(After a successful festival run, Directors Jeremy Dyson and Andy Nyman’s Ghost Stories is in select theaters now.)
An example of brilliantly realized atmospherics that works like an evil charm until its disappointingly pedestrian conclusion, Ghost Stories chills the spine like a good spectral thriller should, and then, quite suddenly, doesn’t. Directors Jeremy Dyson and Andy Nyman, making their theatrical-feature debut, demonstrate delightfully eerie slight of hand and marvelous mise-en-scène, aided by a fine cast headlined by Nyman (The Glass Man), himself, with terrific supporting work from the likes of Martin Freeman (Animals) and Alex Lawther (Departure). Almost flawlessly constructed, it needs but a better ending to be truly perfect.
Nyman plays “Professor” (of what, we’re not quite sure) Goodman, a professional debunker of the supernatural, whose claim to fame involves interrupting séances and other hauntings with camera in tow, then broadcasting the reveal on his television program. Through quick flashbacks, we learn that he is the son of a devout Jew, whose father’s strict spirituality has given him a lifelong distaste for religious mysticism, and anything even closely associated with it. When his long-disappeared idol, a certain Charles Cameron, resurfaces, depressed by the three unsolved ghost stories he could never explain, Goodman, ever the skeptic, takes them on. And so off we go, following him on his cynical journey into the superstitions of others.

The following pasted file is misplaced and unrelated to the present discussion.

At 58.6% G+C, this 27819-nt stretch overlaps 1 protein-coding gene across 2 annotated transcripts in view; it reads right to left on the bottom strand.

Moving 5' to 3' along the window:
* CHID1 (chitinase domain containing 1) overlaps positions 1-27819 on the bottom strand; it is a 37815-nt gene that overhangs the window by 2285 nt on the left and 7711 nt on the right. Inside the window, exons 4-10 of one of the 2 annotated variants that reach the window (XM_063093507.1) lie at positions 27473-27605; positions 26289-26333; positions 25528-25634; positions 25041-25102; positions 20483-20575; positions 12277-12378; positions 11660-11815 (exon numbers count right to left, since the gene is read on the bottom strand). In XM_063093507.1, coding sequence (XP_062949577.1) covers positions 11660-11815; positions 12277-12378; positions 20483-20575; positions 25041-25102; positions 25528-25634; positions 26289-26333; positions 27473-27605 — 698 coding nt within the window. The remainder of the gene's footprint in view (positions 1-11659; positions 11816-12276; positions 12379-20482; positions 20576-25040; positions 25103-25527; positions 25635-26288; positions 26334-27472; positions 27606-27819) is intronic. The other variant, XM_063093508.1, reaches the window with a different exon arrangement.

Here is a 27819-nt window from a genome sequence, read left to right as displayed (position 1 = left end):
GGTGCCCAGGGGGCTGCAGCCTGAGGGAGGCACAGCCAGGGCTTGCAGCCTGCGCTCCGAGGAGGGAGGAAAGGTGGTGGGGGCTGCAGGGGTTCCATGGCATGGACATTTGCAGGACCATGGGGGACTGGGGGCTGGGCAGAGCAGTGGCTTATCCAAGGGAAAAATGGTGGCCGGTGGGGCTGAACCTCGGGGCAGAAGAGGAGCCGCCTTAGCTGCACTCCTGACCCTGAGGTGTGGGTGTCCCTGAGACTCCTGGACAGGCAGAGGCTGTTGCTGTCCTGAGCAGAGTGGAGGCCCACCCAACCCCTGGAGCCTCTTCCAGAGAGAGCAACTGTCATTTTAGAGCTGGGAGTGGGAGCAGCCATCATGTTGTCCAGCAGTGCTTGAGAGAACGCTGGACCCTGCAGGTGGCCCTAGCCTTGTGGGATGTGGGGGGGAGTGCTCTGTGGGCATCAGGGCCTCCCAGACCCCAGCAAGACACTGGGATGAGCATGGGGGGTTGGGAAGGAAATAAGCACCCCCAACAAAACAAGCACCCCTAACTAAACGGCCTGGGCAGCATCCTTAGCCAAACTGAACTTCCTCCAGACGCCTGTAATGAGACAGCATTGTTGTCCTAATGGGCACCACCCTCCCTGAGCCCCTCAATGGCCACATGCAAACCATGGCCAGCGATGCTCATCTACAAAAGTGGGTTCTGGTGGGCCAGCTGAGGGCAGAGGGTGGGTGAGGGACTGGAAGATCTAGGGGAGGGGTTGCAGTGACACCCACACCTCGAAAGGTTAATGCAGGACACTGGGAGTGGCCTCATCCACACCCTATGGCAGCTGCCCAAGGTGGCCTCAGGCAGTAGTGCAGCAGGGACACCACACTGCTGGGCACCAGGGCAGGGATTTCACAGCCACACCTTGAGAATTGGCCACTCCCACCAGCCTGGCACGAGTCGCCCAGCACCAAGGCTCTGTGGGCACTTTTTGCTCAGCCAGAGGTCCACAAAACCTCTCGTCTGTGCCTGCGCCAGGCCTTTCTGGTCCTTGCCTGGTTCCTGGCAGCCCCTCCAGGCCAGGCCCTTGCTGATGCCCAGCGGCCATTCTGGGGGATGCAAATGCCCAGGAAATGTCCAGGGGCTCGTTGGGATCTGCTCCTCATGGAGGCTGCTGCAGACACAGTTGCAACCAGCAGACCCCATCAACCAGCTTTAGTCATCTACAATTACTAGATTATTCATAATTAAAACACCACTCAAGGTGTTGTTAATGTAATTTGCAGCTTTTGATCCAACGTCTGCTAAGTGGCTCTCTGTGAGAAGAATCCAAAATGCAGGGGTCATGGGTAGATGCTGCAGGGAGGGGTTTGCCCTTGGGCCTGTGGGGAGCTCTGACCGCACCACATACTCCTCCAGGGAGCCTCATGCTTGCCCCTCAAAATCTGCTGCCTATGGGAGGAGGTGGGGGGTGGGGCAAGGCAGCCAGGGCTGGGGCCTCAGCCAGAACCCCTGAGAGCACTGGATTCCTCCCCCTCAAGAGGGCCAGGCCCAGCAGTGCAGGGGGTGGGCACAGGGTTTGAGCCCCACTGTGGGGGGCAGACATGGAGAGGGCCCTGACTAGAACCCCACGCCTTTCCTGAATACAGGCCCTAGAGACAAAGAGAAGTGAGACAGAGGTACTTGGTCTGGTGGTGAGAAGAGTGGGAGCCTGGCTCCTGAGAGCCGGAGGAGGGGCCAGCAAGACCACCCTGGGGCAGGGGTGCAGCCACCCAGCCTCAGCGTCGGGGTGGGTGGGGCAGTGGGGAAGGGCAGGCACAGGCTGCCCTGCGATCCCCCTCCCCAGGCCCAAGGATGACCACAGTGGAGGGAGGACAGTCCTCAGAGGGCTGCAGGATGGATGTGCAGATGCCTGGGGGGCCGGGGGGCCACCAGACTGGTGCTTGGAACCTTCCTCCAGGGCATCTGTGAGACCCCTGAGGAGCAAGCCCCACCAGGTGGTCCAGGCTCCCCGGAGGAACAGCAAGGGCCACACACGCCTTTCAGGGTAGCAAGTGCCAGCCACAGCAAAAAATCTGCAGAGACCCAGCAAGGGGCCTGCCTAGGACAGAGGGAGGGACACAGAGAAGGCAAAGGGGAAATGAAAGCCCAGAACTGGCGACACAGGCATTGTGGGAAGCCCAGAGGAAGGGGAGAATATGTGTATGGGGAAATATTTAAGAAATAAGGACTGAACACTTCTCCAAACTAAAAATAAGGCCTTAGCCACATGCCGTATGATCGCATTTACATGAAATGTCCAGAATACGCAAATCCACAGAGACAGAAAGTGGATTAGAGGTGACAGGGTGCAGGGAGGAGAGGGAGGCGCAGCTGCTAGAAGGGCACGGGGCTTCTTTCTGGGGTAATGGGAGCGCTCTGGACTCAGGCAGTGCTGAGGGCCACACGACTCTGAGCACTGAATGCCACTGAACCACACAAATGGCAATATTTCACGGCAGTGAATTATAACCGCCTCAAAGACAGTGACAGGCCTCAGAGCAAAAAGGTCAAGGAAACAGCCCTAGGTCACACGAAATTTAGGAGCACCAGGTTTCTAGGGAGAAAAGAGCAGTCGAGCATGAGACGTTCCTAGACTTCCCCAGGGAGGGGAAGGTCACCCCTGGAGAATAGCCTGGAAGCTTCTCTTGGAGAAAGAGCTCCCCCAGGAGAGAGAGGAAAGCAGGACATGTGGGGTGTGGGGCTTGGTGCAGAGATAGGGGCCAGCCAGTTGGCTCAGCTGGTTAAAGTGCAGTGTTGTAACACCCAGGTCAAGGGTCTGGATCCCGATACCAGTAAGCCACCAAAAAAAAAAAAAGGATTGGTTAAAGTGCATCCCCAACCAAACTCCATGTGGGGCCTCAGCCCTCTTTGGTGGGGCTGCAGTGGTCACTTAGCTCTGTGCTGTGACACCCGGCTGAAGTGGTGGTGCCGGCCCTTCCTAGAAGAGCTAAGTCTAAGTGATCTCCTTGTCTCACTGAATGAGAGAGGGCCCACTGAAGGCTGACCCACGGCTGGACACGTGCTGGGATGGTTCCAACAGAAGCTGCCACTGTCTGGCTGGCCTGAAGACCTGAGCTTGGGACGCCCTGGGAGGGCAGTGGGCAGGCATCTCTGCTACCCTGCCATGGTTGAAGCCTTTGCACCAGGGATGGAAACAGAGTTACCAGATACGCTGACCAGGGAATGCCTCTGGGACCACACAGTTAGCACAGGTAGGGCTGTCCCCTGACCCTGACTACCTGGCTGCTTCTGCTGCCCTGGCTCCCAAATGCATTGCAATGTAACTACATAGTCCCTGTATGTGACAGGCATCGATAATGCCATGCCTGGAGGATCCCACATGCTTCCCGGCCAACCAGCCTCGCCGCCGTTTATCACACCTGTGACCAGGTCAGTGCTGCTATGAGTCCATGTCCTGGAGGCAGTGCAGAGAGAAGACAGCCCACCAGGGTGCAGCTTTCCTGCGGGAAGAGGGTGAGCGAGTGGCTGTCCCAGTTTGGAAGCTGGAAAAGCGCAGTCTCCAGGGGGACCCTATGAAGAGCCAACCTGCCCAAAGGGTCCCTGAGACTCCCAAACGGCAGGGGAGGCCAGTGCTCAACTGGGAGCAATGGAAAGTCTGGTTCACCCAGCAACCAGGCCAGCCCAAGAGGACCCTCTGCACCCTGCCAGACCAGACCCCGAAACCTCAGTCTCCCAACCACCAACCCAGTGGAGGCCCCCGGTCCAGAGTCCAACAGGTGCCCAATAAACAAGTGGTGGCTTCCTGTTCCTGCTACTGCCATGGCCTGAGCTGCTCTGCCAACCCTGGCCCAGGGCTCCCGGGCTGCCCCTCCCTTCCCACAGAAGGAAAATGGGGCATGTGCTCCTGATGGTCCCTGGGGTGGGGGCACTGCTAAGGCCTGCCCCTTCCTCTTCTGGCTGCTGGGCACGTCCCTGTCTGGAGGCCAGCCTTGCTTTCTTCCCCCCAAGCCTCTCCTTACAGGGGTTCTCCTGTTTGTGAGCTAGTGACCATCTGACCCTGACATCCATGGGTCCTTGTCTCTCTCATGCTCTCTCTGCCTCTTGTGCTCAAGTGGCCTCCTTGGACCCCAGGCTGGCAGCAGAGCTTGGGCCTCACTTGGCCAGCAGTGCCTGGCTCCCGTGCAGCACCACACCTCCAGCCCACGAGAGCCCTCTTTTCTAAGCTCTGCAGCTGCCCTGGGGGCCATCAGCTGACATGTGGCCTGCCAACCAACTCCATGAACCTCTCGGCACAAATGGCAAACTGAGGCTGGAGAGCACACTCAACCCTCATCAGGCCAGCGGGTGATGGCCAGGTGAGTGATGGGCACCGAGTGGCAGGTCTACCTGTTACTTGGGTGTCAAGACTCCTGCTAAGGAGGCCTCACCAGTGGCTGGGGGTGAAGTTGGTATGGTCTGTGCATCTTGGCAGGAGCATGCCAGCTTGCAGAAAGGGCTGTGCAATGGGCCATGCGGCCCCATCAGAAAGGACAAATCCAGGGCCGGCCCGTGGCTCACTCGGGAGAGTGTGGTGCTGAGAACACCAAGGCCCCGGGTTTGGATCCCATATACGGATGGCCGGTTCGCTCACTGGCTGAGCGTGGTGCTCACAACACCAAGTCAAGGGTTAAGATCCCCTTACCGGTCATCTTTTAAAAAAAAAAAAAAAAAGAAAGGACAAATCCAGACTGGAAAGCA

It’s in the execution of each tale within the film that the directors genuinely shine. There is a moment involving a little girl and a group of mannequins that stood my hair on end. As certain visual leitmotifs begin to reoccur, over time, Dyson and Nyman up the dramatic ante in ways that fully engage the viewer. But then, towards the finale, the narrative foundation crumbles. Without divulging a major plot point, I’ll just say that I never appreciate being told, in the final moments of a story, that the things in which I had invested, emotionally, matter less than I was led to believe. Although perhaps that’s the idea, and the joke’s on me: “Be careful of what you believe in,” says Nyman’s Goodman in the opening. You got me.
– Christopher Llewellyn Reed (@ChrisReedFilm)